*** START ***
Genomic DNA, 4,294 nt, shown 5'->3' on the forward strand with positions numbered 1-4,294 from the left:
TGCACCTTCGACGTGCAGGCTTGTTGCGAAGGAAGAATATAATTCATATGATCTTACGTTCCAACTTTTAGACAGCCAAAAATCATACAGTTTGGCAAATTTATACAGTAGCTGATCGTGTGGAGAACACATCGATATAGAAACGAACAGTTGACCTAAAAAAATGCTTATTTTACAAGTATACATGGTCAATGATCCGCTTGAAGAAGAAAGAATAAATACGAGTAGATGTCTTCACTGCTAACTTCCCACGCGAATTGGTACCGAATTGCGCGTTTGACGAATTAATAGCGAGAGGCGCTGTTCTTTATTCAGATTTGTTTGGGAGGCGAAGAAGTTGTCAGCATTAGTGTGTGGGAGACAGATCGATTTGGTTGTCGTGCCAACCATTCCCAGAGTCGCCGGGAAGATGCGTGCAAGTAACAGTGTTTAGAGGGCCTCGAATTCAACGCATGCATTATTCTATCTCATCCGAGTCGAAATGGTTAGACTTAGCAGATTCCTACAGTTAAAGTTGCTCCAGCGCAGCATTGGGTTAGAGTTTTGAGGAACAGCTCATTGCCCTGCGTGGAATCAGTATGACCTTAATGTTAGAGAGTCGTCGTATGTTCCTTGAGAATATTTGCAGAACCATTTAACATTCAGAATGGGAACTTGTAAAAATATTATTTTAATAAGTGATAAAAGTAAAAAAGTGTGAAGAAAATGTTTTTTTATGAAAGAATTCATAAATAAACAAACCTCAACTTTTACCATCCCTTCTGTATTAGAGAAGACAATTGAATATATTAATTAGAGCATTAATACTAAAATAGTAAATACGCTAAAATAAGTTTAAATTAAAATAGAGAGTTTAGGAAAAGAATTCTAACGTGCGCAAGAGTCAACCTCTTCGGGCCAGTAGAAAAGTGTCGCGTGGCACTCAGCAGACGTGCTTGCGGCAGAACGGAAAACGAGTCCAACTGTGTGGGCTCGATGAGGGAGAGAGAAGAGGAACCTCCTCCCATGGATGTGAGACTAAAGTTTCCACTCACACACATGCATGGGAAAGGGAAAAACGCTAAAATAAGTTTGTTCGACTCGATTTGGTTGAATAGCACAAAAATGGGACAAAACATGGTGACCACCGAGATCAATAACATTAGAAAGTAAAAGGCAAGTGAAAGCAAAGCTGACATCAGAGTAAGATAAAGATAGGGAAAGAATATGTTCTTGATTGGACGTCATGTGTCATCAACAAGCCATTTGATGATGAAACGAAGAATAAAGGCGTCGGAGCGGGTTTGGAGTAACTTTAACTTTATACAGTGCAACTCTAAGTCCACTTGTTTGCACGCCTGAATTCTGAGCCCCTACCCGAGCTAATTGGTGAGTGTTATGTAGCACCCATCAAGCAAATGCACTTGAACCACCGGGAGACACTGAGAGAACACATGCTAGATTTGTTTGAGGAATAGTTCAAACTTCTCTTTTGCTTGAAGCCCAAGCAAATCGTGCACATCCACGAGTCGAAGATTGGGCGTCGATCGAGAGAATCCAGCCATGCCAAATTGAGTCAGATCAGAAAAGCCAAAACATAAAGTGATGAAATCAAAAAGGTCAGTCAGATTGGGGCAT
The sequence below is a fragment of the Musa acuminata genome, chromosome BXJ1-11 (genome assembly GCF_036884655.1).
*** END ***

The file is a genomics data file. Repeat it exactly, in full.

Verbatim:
Genomic DNA, 4,294 nt, shown 5'->3' on the forward strand with positions numbered 1-4,294 from the left:
TGCACCTTCGACGTGCAGGCTTGTTGCGAAGGAAGAATATAATTCATATGATCTTACGTTCCAACTTTTAGACAGCCAAAAATCATACAGTTTGGCAAATTTATACAGTAGCTGATCGTGTGGAGAACACATCGATATAGAAACGAACAGTTGACCTAAAAAAATGCTTATTTTACAAGTATACATGGTCAATGATCCGCTTGAAGAAGAAAGAATAAATACGAGTAGATGTCTTCACTGCTAACTTCCCACGCGAATTGGTACCGAATTGCGCGTTTGACGAATTAATAGCGAGAGGCGCTGTTCTTTATTCAGATTTGTTTGGGAGGCGAAGAAGTTGTCAGCATTAGTGTGTGGGAGACAGATCGATTTGGTTGTCGTGCCAACCATTCCCAGAGTCGCCGGGAAGATGCGTGCAAGTAACAGTGTTTAGAGGGCCTCGAATTCAACGCATGCATTATTCTATCTCATCCGAGTCGAAATGGTTAGACTTAGCAGATTCCTACAGTTAAAGTTGCTCCAGCGCAGCATTGGGTTAGAGTTTTGAGGAACAGCTCATTGCCCTGCGTGGAATCAGTATGACCTTAATGTTAGAGAGTCGTCGTATGTTCCTTGAGAATATTTGCAGAACCATTTAACATTCAGAATGGGAACTTGTAAAAATATTATTTTAATAAGTGATAAAAGTAAAAAAGTGTGAAGAAAATGTTTTTTTATGAAAGAATTCATAAATAAACAAACCTCAACTTTTACCATCCCTTCTGTATTAGAGAAGACAATTGAATATATTAATTAGAGCATTAATACTAAAATAGTAAATACGCTAAAATAAGTTTAAATTAAAATAGAGAGTTTAGGAAAAGAATTCTAACGTGCGCAAGAGTCAACCTCTTCGGGCCAGTAGAAAAGTGTCGCGTGGCACTCAGCAGACGTGCTTGCGGCAGAACGGAAAACGAGTCCAACTGTGTGGGCTCGATGAGGGAGAGAGAAGAGGAACCTCCTCCCATGGATGTGAGACTAAAGTTTCCACTCACACACATGCATGGGAAAGGGAAAAACGCTAAAATAAGTTTGTTCGACTCGATTTGGTTGAATAGCACAAAAATGGGACAAAACATGGTGACCACCGAGATCAATAACATTAGAAAGTAAAAGGCAAGTGAAAGCAAAGCTGACATCAGAGTAAGATAAAGATAGGGAAAGAATATGTTCTTGATTGGACGTCATGTGTCATCAACAAGCCATTTGATGATGAAACGAAGAATAAAGGCGTCGGAGCGGGTTTGGAGTAACTTTAACTTTATACAGTGCAACTCTAAGTCCACTTGTTTGCACGCCTGAATTCTGAGCCCCTACCCGAGCTAATTGGTGAGTGTTATGTAGCACCCATCAAGCAAATGCACTTGAACCACCGGGAGACACTGAGAGAACACATGCTAGATTTGTTTGAGGAATAGTTCAAACTTCTCTTTTGCTTGAAGCCCAAGCAAATCGTGCACATCCACGAGTCGAAGATTGGGCGTCGATCGAGAGAATCCAGCCATGCCAAATTGAGTCAGATCAGAAAAGCCAAAACATAAAGTGATGAAATCAAAAAGGTCAGTCAGATTGGGGCAT
The sequence below is a fragment of the Musa acuminata genome, chromosome BXJ1-11 (genome assembly GCF_036884655.1).